There was a recent string of comments on a Facebook group that I belong to. It’s an all women group, and is usually hilarious. I don’t know most of the women, but I scroll by once in a while to read and commiserate or laugh. It’s like any room full of women. Some I relate to, some are hysterical, some are crazy. You can’t be in a room full of women and like (or be like) all of them. I don’t usually post or comment, but on one particular day, I did. And, unfortunately, the string was taken down. I can’t call up the original post, the offending comments, and the responses from some other women.
A nerve was struck when I read a comment in a string about a woman who was not breastfeeding and was on WIC. One person’s comment about this particular woman’s perceived “situation”, and the fact that she was on WIC for formula instead of breastfeeding, sent more than a few women into a tizzy, myself included.
Let me start by saying, my children are 23 and 12. It’s been a long time since I was pregnant, nursed a baby, or had a kid under 5. I’m a pro-breastfeeding even in public, don’t you dare say a word to me about feeding my baby or I’ll throat punch you before you complete your sentence, kind of mom. I stick up for other moms who do, I think it’s beautiful and natural and believe any opposition should be dismissed as crazy. I think our society needs to do a better job promoting, encouraging, and nurturing breastfeeding because I think it makes for healthy babies, healthy moms, and women who understand and care for their own bodies and health better. We can do a lot better in that space….but, I digress. The post I mentioned prompted a reply from me. But it was deleted. The whole string was. I wished I saved it because it was crisp and snarky.
Here is my long reaction to the woman opposed to her tax-dollars being spent on formula for a woman who chose not to breastfeed. It is also my public thank you to that woman for giving me the charge to remember these details. It is also my public thank you to the people who work at, advocate for and support the Massachusetts Women, Infants & Children Program…
Shut the fuck up. WIC is a nutritional program you donkey. Before you spout off publicly and negatively about WIC, please do some research. Read. WIC is, in my opinion, one of the most successful public health programs out there. You don’t need to be on public assistance to be eligible for WIC. You can be a working person and be eligible. People who actually plan pregnancies can get WIC, too…while pregnant!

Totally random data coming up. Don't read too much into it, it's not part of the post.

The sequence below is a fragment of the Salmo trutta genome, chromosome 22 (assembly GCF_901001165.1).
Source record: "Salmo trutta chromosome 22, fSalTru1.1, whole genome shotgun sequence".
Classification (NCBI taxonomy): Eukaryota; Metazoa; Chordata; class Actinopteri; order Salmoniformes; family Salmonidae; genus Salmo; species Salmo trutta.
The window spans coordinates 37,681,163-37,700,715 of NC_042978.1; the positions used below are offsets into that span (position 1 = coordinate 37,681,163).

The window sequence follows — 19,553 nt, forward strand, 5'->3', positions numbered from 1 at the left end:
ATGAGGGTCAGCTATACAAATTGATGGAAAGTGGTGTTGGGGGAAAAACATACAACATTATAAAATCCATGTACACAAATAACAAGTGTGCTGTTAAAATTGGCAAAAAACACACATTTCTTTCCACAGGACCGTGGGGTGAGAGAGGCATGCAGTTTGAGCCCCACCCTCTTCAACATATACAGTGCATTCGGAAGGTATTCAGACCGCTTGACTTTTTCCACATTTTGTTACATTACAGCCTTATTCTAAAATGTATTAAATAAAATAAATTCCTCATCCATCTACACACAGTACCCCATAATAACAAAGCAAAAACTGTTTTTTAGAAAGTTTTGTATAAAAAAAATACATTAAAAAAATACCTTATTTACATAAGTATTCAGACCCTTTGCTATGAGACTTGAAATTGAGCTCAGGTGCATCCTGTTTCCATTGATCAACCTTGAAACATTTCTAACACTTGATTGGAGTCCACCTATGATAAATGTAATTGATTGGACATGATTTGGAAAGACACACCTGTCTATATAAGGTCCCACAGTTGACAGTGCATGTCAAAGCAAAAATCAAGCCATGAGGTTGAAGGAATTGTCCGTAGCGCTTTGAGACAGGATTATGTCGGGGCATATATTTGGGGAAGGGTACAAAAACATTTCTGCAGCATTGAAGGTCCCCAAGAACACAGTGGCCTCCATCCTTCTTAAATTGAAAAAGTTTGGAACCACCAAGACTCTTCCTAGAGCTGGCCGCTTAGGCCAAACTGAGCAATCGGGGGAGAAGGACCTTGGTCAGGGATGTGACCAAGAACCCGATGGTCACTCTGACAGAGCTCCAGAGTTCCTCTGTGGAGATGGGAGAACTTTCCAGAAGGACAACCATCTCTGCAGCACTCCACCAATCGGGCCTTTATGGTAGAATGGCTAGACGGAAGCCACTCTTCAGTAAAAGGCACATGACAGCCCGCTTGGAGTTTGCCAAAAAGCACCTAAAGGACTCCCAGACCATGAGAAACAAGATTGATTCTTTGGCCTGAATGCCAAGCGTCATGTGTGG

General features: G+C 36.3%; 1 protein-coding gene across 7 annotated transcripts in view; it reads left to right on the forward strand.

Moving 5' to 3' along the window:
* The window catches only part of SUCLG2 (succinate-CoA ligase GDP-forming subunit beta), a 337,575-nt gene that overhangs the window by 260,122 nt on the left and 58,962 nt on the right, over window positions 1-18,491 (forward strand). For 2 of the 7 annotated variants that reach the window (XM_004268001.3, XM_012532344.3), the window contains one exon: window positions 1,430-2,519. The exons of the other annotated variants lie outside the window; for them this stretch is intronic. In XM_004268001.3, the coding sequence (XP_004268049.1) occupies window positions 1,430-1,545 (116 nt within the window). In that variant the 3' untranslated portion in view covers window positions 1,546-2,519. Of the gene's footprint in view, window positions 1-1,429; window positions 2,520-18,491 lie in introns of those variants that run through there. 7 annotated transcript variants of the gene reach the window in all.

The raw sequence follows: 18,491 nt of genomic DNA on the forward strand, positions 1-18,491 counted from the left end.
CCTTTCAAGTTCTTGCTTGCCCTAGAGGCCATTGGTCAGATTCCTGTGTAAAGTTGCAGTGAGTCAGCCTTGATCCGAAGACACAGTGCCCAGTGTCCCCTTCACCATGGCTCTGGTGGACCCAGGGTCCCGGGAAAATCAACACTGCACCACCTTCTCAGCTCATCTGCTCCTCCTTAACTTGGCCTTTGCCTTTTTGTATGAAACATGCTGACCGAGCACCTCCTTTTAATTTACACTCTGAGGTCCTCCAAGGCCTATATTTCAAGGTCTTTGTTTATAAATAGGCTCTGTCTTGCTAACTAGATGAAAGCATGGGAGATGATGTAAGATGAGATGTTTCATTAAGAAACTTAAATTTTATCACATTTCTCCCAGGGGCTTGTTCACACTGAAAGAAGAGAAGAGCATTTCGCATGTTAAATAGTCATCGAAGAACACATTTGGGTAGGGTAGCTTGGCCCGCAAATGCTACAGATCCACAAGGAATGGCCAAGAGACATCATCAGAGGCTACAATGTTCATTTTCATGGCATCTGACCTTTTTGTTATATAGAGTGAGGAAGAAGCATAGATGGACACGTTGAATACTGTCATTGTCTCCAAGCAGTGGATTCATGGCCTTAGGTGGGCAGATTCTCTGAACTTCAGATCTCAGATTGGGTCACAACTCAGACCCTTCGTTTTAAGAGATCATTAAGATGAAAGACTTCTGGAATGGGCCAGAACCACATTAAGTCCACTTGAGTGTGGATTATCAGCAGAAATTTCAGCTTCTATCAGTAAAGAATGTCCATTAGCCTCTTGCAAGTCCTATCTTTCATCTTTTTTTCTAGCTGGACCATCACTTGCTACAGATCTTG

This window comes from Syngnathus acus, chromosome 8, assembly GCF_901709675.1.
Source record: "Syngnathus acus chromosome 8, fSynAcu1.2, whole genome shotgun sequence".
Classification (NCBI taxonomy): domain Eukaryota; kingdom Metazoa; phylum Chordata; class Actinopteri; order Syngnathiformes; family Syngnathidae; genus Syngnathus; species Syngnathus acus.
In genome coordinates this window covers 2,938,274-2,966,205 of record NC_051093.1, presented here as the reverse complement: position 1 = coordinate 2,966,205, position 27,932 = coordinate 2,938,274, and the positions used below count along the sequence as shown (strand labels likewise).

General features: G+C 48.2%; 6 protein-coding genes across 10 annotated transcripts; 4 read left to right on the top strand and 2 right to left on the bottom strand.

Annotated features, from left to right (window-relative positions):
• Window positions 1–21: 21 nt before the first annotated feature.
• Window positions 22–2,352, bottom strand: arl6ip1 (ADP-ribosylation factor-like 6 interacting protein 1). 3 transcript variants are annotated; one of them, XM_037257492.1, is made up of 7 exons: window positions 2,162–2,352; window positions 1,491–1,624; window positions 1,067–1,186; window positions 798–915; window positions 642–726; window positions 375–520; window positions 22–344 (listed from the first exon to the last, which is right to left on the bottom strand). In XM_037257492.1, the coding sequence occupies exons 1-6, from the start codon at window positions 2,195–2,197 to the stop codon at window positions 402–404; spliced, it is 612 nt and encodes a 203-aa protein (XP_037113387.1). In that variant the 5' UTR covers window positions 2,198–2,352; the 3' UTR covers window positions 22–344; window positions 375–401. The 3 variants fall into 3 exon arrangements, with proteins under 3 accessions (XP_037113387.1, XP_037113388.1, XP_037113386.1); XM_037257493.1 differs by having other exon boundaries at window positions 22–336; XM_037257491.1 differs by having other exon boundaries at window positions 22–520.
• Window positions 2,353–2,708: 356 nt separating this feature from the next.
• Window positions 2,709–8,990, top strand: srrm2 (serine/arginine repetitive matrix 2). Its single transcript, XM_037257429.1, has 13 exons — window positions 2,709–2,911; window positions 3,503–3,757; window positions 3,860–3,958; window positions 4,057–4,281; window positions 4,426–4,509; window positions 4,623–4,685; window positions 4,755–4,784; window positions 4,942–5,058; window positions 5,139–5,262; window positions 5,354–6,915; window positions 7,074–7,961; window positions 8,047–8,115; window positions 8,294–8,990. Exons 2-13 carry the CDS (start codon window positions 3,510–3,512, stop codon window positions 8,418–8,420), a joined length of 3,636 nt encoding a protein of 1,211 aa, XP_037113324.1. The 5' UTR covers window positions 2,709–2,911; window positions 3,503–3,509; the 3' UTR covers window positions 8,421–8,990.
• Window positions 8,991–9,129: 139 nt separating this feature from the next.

WIC benefits (i.e. FOOD) are also available to families, not just poor mothers, and it directly impacts the health of our children. In addition, both pregnant and breastfeeding moms can be eligible for WIC. How can you be opposed to nutrition and healthy food for families in your own community? And, if you are, are you also opposed to other public health programs?
I had an unplanned pregnancy at the age of 15. I was on WIC. I was on WIC while I was pregnant, going to high school, and working. I was on WIC for the entire 14 months that I was breastfeeding her, still in high school and working. I was on WIC until she was 5. I worked. Two jobs, in fact, and a third that was per-diem.
I was on old school, paper check tearing-separate your groceries-don’t get an ounce over a pound of cheese, WIC. I was on circa 1993-JuicyJuice in a can that I didn’t have an opener for, WIC. I was on vintage Teddy Peanut Butter-original Cheerios-dried beans in a bag that I didn’t know how to cook, WIC.
I was poor, single, able-bodied, working and by all definitions of the state “at-risk.” I was ashamed to use the WIC checks at the grocery store, so I went really late at night. I got hives if someone got in line behind me. I didn’t have a car, so I had to make multiple dreaded trips so that I could carry a gallon of milk, which on some nights felt heavier than my toddler. I could grocery shop for the two of us on $16 a week with the WIC supplement. It was all there was some weeks. I had to walk about three miles pushing the stroller to attend the WIC counseling meetings and get the paper coupon checks.
As a result, I learned that a healthy mom makes health milk. I learned that my daughter’s belly wasn’t bigger than her fist. I learned that milk, cheese, peanut butter, eggs and legumes contained protein, so the inability to afford meat didn’t mean she wasn’t getting any. I learned how to rinse and cook dried beans, which I’d never seen before. I learned the difference between “100% Juice” and “Made with 100% Juice.” I laughed watching my daughter pick Cheerios and Kix up off the table with her tongue. I still buy bags of beans. I will never, ever buy frozen concentrated juice in a can. Ever.
WIC is a great program, offering both food and education. I didn’t ever really reflect on what I learned from the WIC help. I never thanked any one of the women I met with. I feel guilty that I can’t call up the face of a single person I ever met with. Most likely because my own head was hung in shame during the meetings. But, all pride aside, I really needed it and I’m really grateful it was an option for me and my daughter.
So, shut about about your fucking tax dollars.
The almost 40 year old, six-figure earning, mother of a healthy and well fed 23-year-old girl who spent her early years dipping bananas in WIC funded Cheerios washed down with a sippy-cup filled with 100% juice…also provided by WIC.
PS in case you’re wondering what I’ve done to make up for the Massachusetts tax dollars spent helping to feed us during those years, I can assure you that the help I accepted has not been forgotten and was not accepted lightly. I’ve filled many a food pantry shelf. I’ve Walked for Hunger. I’ve organized fundraising and food drive projects and I’ve involved my children. I’ve volunteered and I’ve donated. A lot.